Russian President Vladimir Putin may be open to a cease-fire in his war with Ukraine, so long as the country could still declare victory, a new report by the New York Times found.
Putin, still confident in his forces, said that Russia’s goals have not changed. In his annual year-end press conference last week, Putin warned that there would be no peace solution in Ukraine until Russia achieves its overarching goals, the “denazification” and demilitarization of Ukraine.
Putin’s message might be different now, as he has reportedly signaled he is ready to make a deal. Since September, Putin has signaled that he is open to a pause in fighting along the current lines, which is much shorter than his intention to dominate Ukraine, according to the Times who cited two former senior Russian officials.
According to the United Nations, more than 10,000 civilians have been killed and 18,500 have been injured since the start of the war nearly two years ago.
According to American officials, Putin also put out feelers for a ceasefire in the fall of 2022 after he was not happy with how much territory Russia had captured.
“Mr. Putin’s repeated interest in a cease-fire is an example of how opportunism and improvisation have defined his approach to the war behind closed doors,” the Times wrote.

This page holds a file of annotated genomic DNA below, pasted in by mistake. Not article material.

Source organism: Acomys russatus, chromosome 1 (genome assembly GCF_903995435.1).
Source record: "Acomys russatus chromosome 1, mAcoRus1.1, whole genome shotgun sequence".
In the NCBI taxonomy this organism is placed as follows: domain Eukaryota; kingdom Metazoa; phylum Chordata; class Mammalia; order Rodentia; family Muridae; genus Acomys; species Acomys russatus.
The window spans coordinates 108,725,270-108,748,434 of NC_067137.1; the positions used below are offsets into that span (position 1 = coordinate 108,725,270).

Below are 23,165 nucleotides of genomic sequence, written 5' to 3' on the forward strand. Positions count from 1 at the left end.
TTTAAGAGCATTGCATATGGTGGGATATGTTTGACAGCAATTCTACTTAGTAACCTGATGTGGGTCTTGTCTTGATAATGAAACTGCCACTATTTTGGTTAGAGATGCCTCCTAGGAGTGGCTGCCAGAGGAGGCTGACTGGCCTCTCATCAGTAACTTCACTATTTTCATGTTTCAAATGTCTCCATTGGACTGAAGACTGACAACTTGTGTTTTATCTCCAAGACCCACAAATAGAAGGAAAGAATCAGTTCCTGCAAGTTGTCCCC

The Times said they conducted dozens of interviews with Russians who have known Putin for years that shine a light on his maneuvering to avoid risks and keep his options open in the war that’s lasted longer than he thought it would.
The officials that spoke with the Times said Putin sees several reasons that make now a good moment to make a deal, particularly since the war seems stuck in a stalemate, Ukraine’s offensive has been disappointing and the onset of the Israel-Hamas war.
According to the Kremlin’s analysis, public support for the war is broad but not deep, which means most people would accept whatever Putin would deem as a victory.
Some Western officials are skeptical that Putin would only rearm and rebuild during a cease-fire.
There is no guarantee that Ukraine’s leaders would accept a deal, though the country has been struggling to finance its military amid delays in funding from both Europe and the United States.
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